- As with Seraphina, the writing of Shadow Scale is absolutely gorgeous. I no longer mind the publication date being pushed back if it means these precious words now exist. Every moment I found time to read was made brighter by Hartman’s writing.
- Seraphina might be one of my favorite main characters ever. There is a perfect amount of additional commentary from Seraphina in Shadow Scale. I found myself chuckling along with her when she told the reader some thought that she couldn’t share with others. The little asides just made me feel that much closer to her, to the point where I started questioning my sanity a bit because I felt like we were really close friends >.>.
- The pacing of Shadow Scale is seriously impressive. I have no desire to ever write a fictional story myself, but I’ve read enough now that I can tell when pacing is good and when it clearly isn’t a priority. Events in Shadow Scale was so wonderfully timed that the moment I found myself starting to slightly lose interest with the current event, something would change and I was instantly pulled back in.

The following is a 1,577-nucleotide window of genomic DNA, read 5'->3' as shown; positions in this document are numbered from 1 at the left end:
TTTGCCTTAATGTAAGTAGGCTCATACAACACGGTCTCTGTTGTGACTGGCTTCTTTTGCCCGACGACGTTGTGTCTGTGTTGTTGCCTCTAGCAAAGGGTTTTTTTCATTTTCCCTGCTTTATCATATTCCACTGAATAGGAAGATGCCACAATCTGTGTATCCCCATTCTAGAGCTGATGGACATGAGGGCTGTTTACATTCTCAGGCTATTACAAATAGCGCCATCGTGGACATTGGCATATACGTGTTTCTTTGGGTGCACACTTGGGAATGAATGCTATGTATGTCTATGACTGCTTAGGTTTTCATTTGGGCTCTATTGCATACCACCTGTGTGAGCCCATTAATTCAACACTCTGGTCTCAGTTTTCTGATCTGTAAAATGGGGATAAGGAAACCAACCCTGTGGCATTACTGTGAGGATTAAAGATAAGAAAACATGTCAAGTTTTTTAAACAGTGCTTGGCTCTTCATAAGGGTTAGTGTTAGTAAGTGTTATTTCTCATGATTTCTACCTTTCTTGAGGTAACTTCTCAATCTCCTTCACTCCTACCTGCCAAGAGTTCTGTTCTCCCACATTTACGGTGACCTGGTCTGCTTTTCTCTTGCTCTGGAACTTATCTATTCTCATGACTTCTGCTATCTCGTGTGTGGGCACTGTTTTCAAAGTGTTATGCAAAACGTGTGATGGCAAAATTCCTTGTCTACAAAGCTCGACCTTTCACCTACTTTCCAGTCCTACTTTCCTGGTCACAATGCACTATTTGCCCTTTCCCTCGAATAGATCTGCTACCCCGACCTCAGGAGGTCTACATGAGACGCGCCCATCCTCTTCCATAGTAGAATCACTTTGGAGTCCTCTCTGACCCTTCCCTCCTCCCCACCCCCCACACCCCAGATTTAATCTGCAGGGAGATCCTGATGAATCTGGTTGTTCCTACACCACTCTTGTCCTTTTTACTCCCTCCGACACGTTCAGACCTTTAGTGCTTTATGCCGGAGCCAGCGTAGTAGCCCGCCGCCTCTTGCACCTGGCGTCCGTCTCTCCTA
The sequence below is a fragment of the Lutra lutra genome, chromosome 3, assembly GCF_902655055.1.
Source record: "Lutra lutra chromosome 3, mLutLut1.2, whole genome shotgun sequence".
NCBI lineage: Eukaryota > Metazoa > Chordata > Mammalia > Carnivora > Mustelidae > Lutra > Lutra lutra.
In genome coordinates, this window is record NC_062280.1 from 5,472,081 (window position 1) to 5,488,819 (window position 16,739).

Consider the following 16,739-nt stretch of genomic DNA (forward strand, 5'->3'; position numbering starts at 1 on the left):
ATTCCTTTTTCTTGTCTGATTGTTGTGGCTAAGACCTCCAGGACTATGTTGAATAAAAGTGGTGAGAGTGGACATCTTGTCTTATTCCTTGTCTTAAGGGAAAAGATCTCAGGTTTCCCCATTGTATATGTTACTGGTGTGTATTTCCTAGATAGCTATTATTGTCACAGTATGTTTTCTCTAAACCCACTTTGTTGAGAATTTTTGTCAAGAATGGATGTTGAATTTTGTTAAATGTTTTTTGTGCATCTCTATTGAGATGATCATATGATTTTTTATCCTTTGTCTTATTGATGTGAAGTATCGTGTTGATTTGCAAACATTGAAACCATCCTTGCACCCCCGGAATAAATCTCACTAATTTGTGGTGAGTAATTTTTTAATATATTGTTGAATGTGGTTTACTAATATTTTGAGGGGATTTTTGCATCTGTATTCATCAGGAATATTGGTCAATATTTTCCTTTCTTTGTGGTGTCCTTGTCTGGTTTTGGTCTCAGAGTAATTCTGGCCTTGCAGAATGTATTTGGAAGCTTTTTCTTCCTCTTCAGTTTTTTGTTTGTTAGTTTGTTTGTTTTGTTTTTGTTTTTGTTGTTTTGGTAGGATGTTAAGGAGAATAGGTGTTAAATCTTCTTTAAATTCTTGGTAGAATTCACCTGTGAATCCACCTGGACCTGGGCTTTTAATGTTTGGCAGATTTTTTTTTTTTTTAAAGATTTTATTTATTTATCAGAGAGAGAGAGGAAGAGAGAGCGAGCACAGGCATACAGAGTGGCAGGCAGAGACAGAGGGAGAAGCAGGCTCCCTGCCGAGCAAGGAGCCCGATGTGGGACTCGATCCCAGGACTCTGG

- The world of Shadow Scale is seriously epic. I think I’ll be using that word a lot in this review to be honest, but it is worth it ;-). I’m not one for actually referring to maps, so despite having them available, I’ll just continue on in a story without much sense of geography. Shadow Scale never made me need to check the map to figure out what was going on because each country and culture is so richly-detailed and unique that I’m wondering if Hartman has a portal in her closet; how else could she possibly contain this much awesomeness in one brain????